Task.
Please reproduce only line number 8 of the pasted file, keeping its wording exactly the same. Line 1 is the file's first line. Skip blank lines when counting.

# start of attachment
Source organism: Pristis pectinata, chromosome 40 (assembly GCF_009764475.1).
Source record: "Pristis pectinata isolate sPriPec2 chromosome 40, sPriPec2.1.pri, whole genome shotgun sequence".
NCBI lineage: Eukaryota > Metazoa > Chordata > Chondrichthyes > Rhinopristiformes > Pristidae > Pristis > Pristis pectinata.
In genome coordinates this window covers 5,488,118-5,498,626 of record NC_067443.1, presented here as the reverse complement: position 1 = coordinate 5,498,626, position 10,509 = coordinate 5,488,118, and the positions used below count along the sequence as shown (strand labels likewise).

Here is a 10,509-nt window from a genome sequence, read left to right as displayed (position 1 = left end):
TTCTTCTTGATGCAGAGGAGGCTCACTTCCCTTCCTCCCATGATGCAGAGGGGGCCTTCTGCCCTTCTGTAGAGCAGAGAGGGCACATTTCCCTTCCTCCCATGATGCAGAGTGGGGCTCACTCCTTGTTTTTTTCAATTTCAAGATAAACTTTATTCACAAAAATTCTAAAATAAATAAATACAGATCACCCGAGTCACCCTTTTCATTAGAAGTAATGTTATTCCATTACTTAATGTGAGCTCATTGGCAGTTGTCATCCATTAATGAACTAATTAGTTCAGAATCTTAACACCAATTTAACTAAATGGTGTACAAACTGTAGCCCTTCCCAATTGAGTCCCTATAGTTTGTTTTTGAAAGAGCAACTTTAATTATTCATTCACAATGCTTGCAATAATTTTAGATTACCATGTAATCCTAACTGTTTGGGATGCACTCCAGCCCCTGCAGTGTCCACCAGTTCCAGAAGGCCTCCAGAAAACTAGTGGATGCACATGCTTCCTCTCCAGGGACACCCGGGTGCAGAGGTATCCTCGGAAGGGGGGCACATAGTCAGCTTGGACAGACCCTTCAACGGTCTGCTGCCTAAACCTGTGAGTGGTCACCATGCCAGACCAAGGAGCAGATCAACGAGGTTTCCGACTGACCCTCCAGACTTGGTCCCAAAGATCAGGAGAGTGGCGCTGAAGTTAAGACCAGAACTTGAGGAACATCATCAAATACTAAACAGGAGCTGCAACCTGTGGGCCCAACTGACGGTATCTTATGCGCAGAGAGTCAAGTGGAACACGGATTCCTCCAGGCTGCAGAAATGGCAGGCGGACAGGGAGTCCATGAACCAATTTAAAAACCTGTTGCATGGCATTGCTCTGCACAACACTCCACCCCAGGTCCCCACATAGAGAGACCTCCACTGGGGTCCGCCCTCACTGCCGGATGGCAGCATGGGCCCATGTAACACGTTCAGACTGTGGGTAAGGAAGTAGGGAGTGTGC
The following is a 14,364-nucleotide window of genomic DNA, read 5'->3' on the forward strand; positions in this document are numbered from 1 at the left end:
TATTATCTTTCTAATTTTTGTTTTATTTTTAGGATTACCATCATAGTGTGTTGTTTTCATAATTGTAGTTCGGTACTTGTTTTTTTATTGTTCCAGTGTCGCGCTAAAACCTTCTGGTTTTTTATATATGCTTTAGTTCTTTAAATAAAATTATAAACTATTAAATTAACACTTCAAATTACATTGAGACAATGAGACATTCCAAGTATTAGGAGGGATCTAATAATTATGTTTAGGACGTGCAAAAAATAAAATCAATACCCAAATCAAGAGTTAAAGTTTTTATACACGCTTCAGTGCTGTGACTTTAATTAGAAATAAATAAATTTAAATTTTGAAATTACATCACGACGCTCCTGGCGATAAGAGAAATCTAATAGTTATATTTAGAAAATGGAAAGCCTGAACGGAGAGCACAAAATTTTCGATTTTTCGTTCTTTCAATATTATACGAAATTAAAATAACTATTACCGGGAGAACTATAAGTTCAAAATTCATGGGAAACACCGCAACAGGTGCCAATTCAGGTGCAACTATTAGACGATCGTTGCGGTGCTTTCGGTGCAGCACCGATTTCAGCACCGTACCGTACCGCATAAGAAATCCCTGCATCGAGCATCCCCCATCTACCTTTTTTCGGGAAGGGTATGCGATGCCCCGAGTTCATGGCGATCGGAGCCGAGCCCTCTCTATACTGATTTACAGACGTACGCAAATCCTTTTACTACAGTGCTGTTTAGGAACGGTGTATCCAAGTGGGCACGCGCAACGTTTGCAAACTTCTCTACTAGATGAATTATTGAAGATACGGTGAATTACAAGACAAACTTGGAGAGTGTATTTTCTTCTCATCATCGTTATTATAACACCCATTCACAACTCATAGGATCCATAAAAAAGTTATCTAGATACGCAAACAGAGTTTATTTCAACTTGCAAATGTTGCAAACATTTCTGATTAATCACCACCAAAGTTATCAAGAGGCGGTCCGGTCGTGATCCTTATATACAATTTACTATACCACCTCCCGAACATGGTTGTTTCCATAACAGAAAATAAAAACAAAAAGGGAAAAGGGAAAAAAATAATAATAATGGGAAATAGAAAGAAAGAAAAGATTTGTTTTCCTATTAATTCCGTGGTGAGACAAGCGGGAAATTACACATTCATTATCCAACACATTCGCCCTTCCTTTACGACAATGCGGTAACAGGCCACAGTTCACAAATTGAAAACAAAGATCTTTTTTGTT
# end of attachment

TATTATCTTTCTAATTTTTGTTTTATTTTTAGGATTACCATCATAGTGTGTTGTTTTCATAATTGTAGTTCGGTACTTGTTTTTTTATTGTTCCAGTGTCGCGCTAAAACCTTCTGGTTTTTTATATATGCTTTAGTTCTTTAAATAAAATTATAAACTATTAAATTAACACTTCAAATTACATTGAGACAATGAGACATTCCAAGTATTAGGAGGGATCTAATAATTATGTTTAGGACGTGCAAAAAATAAAATCAATACCCAAATCAAGAGTTAAAGTTTTTATACACGCTTCAGTGCTGTGACTTTAATTAGAAATAAATAAATTTAAATTTTGAAATTACATCACGACGCTCCTGGCGATAAGAGAAATCTAATAGTTATATTTAGAAAATGGAAAGCCTGAACGGAGAGCACAAAATTTTCGATTTTTCGTTCTTTCAATATTATACGAAATTAAAATAACTATTACCGGGAGAACTATAAGTTCAAAATTCATGGGAAACACCGCAACAGGTGCCAATTCAGGTGCAACTATTAGACGATCGTTGCGGTGCTTTCGGTGCAGCACCGATTTCAGCACCGTACCGTACCGCATAAGAAATCCCTGCATCGAGCATCCCCCATCTACCTTTTTTCGGGAAGGGTATGCGATGCCCCGAGTTCATGGCGATCGGAGCCGAGCCCTCTCTATACTGATTTACAGACGTACGCAAATCCTTTTACTACAGTGCTGTTTAGGAACGGTGTATCCAAGTGGGCACGCGCAACGTTTGCAAACTTCTCTACTAGATGAATTATTGAAGATACGGTGAATTACAAGACAAACTTGGAGAGTGTATTTTCTTCTCATCATCGTTATTATAACACCCATTCACAACTCATAGGATCCATAAAAAAGTTATCTAGATACGCAAACAGAGTTTATTTCAACTTGCAAATGTTGCAAACATTTCTGATTAATCACCACCAAAGTTATCAAGAGGCGGTCCGGTCGTGATCCTTATATACAATTTACTATACCACCTCCCGAACATGGTTGTTTCCATAACAGAAAATAAAAACAAAAAGGGAAAAGGGAAAAAAATAATAATAATGGGAAATAGAAAGAAAGAAAAGATTTGTTTTCCTATTAATTCCGTGGTGAGACAAGCGGGAAATTACACATTCATTATCCAACACATTCGCCCTTCCTTTACGACAATGCGGTAACAGGCCACAGTTCACAAATTGAAAACAAAGATCTTTTTTGTT